ACT Veterinarians’ rights to dispense

01 Jun 2023
Editorial by Dr Michael Hayward, ACT Division President.
Veterinarians’ rights to dispense

A colleague recently asked me to send her a copy of the current status of veterinarian’s rights and responsibilities regarding dispensing prescription only drugs, and I thought others might want easy access to this information. Please share it, or a relevant summary, with practice staff, especially receptionists, so they can answer client enquiries with a knowledge of the law as well as your practice policy.

This information is derived from discussions with the Office of the Chief Pharmacist, of the ACT, including the Chief Pharmacist himself, the ACT Veterinary Practitioner’s Board, and Division. It was first circulated in the first half of 2022.

For the last 12 months the ACT Veterinary Practitioner’s Board and AVA ACT have been seeking clarification from the CT Chief Pharmacist about a veterinarian’s right to dispense medication and have just received a response to our questions and suggestions. This confirms many of our understandings and provides clarification in important areas, including that some activities that veterinarians may have been performing are, in fact, illegal. A summary follows.

1. Veterinarians have the right to administer, prescribe and supply pharmacy medicines (S4 and S8 drugs.

  • Supply may only occur in the context of a consultation. The Veterinary Practitioner’s Board proposed, and the Chief Pharmacist agreed, that consultation includes
    • Face to face at a veterinary practice
    • Face to face at a farm or residence
    • A telemedicine consultation
    • A discussion with another practitioner about a case
    • A discussion with an owner about the need for re-supply of a medicine, in which case the veterinarian must have access to and have reviewed the relevant clinical records
  • “ACT Health and the ACT Veterinary Practitioners Board consider that for a consultation to have occurred, a veterinary practitioner must take all reasonable steps to satisfy themselves that a therapeutic need for the specific drug is established, and they must document those steps”.

2. This means that for a veterinarian to re-supply medication (for example, heart drugs) for a patient of that practice, the veterinarian must take all reasonable steps to satisfy themselves that a need exists, and that supply is appropriate. This process of review of records and discussion with the owner must be conducted by the veterinarian, and not another staff member, and must be documented in the medical record.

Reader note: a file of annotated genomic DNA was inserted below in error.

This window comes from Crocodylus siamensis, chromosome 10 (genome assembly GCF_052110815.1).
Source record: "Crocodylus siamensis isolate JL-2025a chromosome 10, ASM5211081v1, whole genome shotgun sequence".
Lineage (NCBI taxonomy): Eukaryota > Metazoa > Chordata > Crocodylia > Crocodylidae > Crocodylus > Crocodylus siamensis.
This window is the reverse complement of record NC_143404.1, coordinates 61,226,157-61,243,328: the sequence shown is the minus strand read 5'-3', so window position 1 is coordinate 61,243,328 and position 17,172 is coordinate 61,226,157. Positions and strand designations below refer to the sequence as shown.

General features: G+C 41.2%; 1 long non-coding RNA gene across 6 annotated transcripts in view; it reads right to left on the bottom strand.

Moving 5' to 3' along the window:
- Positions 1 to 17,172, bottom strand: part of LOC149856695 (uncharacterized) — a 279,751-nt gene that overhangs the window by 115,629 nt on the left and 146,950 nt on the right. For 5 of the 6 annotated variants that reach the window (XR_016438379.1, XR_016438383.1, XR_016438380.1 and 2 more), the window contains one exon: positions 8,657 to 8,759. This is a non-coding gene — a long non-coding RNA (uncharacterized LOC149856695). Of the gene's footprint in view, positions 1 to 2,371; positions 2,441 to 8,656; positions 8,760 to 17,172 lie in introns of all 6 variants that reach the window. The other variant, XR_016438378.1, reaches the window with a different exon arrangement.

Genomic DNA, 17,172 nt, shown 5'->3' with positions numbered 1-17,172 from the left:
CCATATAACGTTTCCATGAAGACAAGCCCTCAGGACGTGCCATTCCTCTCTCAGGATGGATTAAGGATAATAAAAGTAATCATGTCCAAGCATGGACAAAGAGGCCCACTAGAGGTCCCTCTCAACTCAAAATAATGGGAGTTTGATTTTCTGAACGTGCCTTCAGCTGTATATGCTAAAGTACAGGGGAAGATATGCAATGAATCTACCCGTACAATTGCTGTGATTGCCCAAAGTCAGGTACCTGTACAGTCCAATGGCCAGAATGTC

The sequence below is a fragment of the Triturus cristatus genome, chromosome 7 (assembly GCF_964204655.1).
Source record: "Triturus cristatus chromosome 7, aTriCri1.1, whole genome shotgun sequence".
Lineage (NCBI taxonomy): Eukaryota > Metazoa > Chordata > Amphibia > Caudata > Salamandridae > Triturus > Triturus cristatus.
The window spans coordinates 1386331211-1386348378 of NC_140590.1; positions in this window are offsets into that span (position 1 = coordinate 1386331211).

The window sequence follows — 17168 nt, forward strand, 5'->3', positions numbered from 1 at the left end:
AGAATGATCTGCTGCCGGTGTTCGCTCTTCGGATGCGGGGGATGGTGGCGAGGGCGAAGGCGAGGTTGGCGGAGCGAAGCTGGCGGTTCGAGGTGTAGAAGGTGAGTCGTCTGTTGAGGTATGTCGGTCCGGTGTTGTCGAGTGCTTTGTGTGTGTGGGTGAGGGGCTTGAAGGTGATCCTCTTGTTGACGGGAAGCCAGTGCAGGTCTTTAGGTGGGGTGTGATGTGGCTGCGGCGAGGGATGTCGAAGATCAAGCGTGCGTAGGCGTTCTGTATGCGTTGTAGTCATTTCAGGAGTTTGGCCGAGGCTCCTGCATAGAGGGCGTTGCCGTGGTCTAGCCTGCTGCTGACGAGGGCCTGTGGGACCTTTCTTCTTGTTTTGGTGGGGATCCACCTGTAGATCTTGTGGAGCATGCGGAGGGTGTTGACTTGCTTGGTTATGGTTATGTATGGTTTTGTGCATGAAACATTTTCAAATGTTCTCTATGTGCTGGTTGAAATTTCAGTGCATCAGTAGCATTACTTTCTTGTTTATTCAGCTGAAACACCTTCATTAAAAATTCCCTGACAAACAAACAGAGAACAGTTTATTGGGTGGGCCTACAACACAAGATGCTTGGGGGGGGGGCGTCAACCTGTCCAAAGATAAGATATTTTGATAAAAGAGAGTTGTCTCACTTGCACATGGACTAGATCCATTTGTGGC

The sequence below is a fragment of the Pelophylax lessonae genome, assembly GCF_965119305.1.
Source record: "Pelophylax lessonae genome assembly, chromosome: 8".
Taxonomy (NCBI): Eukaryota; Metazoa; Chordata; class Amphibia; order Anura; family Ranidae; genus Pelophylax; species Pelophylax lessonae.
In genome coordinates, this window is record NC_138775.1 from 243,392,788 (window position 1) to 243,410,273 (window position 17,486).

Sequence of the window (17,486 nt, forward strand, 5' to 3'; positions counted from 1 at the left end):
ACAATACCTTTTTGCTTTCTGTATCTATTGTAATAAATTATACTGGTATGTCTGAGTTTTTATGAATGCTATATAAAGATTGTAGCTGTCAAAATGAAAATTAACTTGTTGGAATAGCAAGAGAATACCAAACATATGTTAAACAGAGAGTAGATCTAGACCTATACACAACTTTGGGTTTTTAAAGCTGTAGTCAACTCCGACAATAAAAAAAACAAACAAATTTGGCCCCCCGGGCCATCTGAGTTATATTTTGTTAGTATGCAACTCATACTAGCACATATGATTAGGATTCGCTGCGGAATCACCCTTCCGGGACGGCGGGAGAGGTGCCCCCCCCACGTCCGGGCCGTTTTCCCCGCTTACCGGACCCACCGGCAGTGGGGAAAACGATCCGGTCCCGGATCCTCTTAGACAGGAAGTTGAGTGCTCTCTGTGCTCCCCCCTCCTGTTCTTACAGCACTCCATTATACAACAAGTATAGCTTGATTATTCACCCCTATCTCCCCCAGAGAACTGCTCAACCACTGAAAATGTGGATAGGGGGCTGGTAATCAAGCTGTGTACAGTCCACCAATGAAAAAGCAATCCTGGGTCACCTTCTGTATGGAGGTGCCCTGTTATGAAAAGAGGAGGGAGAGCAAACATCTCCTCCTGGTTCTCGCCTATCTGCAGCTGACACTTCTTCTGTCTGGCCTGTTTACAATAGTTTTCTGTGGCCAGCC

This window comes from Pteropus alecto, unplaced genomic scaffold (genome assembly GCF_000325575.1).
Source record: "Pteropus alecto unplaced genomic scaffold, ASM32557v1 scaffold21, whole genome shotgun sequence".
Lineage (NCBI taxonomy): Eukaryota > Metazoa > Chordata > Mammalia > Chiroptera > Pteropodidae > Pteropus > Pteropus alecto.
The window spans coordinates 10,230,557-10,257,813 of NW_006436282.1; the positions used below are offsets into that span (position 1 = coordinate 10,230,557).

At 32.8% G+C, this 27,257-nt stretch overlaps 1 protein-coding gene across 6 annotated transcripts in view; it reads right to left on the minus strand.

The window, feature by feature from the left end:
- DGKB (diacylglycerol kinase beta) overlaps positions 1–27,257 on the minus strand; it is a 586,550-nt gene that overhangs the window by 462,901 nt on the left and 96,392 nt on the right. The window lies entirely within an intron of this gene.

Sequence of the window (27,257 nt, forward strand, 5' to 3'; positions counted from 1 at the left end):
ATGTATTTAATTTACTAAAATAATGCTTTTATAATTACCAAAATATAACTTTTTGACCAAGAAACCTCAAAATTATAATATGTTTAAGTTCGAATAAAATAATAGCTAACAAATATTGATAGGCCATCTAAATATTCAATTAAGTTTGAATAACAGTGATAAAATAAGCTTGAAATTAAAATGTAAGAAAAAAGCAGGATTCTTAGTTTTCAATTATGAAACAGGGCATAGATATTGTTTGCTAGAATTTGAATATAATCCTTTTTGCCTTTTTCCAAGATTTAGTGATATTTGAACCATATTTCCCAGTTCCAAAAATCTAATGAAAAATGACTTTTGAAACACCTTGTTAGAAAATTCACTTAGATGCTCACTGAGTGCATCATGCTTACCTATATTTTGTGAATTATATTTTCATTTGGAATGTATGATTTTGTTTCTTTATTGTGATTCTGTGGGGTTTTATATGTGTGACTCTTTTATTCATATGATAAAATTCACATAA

3. The same applies for a veterinarian to meet a request from an owner who is. for example, a client of another practice and visiting the area – the veterinarian must either speak with the owner’s normal veterinarian and / or seek and review the animal’s medical records. It is not sufficient to rely on a copy of clinical records supplied by the owner. The conclusion of this investigation may be that the veterinarian needs to examine the animal. The process of investigation must be performed by the veterinarian and documented.

4. Under the Medicines, Poisons and Therapeutic Goods Regulation 2008 veterinary practitioners are not authorised to dispense. Therefore, the supply of medicine by a veterinarian on the basis of prescription from another veterinarian is illegal.

5. Supply of medicines between veterinary practices is illegal.

  • If a practice has run out of a medicine or does not normally stock a medicine, it cannot be supplied to the practice by another practice, and it cannot be supplied to the practice or an owner on prescription.
  • The only route of supply is for the veterinarian to convince themselves that supply to an owner for use in their pet is justified as above, including review of the medical record and or discussion with the treating veterinarian, and documentation of the supply and the decision-making process.

6. Supply of medicines to research institutions

  • “Scientifically qualified persons” (a dentist, doctor, pharmacist, veterinary practitioner; or a person who has been awarded a doctorate for scientific studies) employed at a research institution can order, obtain and possess all medicines (other than controlled medicines). Controlled medicines can be ordered and held by people with a “controlled medicine and research licence”. (Regs Sections 430-441)